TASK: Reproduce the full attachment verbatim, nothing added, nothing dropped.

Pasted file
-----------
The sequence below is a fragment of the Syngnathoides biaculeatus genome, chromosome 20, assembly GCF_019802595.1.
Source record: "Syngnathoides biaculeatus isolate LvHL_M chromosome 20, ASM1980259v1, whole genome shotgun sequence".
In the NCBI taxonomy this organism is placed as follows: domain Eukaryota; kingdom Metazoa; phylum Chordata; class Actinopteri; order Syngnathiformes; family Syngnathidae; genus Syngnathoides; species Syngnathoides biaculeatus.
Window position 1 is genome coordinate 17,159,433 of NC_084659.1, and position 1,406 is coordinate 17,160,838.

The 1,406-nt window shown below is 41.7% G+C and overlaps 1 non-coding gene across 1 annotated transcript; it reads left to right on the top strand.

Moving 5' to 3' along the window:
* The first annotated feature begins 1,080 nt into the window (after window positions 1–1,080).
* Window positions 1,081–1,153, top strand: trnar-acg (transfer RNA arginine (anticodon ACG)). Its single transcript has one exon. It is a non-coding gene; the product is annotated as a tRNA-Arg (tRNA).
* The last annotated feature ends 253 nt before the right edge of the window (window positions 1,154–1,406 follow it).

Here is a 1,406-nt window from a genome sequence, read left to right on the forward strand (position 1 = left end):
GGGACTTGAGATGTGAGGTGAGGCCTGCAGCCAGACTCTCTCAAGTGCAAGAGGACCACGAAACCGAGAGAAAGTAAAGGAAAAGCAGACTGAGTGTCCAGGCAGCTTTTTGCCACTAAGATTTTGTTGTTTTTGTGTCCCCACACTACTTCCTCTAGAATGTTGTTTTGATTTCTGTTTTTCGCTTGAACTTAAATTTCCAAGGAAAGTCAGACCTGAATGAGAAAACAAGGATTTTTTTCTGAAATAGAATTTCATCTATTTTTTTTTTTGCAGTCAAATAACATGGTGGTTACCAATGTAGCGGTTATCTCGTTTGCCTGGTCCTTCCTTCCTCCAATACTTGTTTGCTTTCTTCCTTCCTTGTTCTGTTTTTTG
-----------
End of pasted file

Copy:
The sequence below is a fragment of the Syngnathoides biaculeatus genome, chromosome 20, assembly GCF_019802595.1.
Source record: "Syngnathoides biaculeatus isolate LvHL_M chromosome 20, ASM1980259v1, whole genome shotgun sequence".
In the NCBI taxonomy this organism is placed as follows: domain Eukaryota; kingdom Metazoa; phylum Chordata; class Actinopteri; order Syngnathiformes; family Syngnathidae; genus Syngnathoides; species Syngnathoides biaculeatus.
Window position 1 is genome coordinate 17,159,433 of NC_084659.1, and position 1,406 is coordinate 17,160,838.

The 1,406-nt window shown below is 41.7% G+C and overlaps 1 non-coding gene across 1 annotated transcript; it reads left to right on the top strand.

Moving 5' to 3' along the window:
* The first annotated feature begins 1,080 nt into the window (after window positions 1–1,080).
* Window positions 1,081–1,153, top strand: trnar-acg (transfer RNA arginine (anticodon ACG)). Its single transcript has one exon. It is a non-coding gene; the product is annotated as a tRNA-Arg (tRNA).
* The last annotated feature ends 253 nt before the right edge of the window (window positions 1,154–1,406 follow it).

Here is a 1,406-nt window from a genome sequence, read left to right on the forward strand (position 1 = left end):
GGGACTTGAGATGTGAGGTGAGGCCTGCAGCCAGACTCTCTCAAGTGCAAGAGGACCACGAAACCGAGAGAAAGTAAAGGAAAAGCAGACTGAGTGTCCAGGCAGCTTTTTGCCACTAAGATTTTGTTGTTTTTGTGTCCCCACACTACTTCCTCTAGAATGTTGTTTTGATTTCTGTTTTTCGCTTGAACTTAAATTTCCAAGGAAAGTCAGACCTGAATGAGAAAACAAGGATTTTTTTCTGAAATAGAATTTCATCTATTTTTTTTTTTGCAGTCAAATAACATGGTGGTTACCAATGTAGCGGTTATCTCGTTTGCCTGGTCCTTCCTTCCTCCAATACTTGTTTGCTTTCTTCCTTCCTTGTTCTGTTTTTTG